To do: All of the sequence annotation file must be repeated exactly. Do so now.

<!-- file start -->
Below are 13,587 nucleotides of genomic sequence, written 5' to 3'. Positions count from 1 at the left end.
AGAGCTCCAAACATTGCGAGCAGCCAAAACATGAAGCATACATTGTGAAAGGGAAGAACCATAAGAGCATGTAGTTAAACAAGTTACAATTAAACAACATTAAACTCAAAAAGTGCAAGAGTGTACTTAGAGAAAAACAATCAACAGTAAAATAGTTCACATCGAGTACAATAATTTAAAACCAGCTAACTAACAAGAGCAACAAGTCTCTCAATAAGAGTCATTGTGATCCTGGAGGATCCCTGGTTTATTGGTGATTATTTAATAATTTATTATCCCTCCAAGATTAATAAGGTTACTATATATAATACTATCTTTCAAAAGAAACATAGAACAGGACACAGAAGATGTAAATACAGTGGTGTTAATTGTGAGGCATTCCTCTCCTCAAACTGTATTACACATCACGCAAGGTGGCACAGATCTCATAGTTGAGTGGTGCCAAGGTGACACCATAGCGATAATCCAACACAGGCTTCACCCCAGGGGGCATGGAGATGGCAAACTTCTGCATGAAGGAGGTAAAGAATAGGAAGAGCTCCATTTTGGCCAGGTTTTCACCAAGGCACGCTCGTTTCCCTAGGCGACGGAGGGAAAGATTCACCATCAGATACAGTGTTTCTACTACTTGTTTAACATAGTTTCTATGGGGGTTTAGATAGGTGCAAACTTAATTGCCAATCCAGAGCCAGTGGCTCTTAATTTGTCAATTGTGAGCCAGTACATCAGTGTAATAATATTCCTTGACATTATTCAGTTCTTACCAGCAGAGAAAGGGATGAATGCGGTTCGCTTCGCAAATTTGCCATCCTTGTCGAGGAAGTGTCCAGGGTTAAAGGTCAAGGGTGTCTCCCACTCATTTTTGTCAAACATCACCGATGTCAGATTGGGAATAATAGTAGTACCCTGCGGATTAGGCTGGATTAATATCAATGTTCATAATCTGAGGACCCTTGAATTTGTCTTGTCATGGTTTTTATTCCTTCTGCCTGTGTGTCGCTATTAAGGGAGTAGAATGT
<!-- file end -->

Below are 13,587 nucleotides of genomic sequence, written 5' to 3'. Positions count from 1 at the left end.
AGAGCTCCAAACATTGCGAGCAGCCAAAACATGAAGCATACATTGTGAAAGGGAAGAACCATAAGAGCATGTAGTTAAACAAGTTACAATTAAACAACATTAAACTCAAAAAGTGCAAGAGTGTACTTAGAGAAAAACAATCAACAGTAAAATAGTTCACATCGAGTACAATAATTTAAAACCAGCTAACTAACAAGAGCAACAAGTCTCTCAATAAGAGTCATTGTGATCCTGGAGGATCCCTGGTTTATTGGTGATTATTTAATAATTTATTATCCCTCCAAGATTAATAAGGTTACTATATATAATACTATCTTTCAAAAGAAACATAGAACAGGACACAGAAGATGTAAATACAGTGGTGTTAATTGTGAGGCATTCCTCTCCTCAAACTGTATTACACATCACGCAAGGTGGCACAGATCTCATAGTTGAGTGGTGCCAAGGTGACACCATAGCGATAATCCAACACAGGCTTCACCCCAGGGGGCATGGAGATGGCAAACTTCTGCATGAAGGAGGTAAAGAATAGGAAGAGCTCCATTTTGGCCAGGTTTTCACCAAGGCACGCTCGTTTCCCTAGGCGACGGAGGGAAAGATTCACCATCAGATACAGTGTTTCTACTACTTGTTTAACATAGTTTCTATGGGGGTTTAGATAGGTGCAAACTTAATTGCCAATCCAGAGCCAGTGGCTCTTAATTTGTCAATTGTGAGCCAGTACATCAGTGTAATAATATTCCTTGACATTATTCAGTTCTTACCAGCAGAGAAAGGGATGAATGCGGTTCGCTTCGCAAATTTGCCATCCTTGTCGAGGAAGTGTCCAGGGTTAAAGGTCAAGGGTGTCTCCCACTCATTTTTGTCAAACATCACCGATGTCAGATTGGGAATAATAGTAGTACCCTGCGGATTAGGCTGGATTAATATCAATGTTCATAATCTGAGGACCCTTGAATTTGTCTTGTCATGGTTTTTATTCCTTCTGCCTGTGTGTCGCTATTAAGGGAGTAGAATGT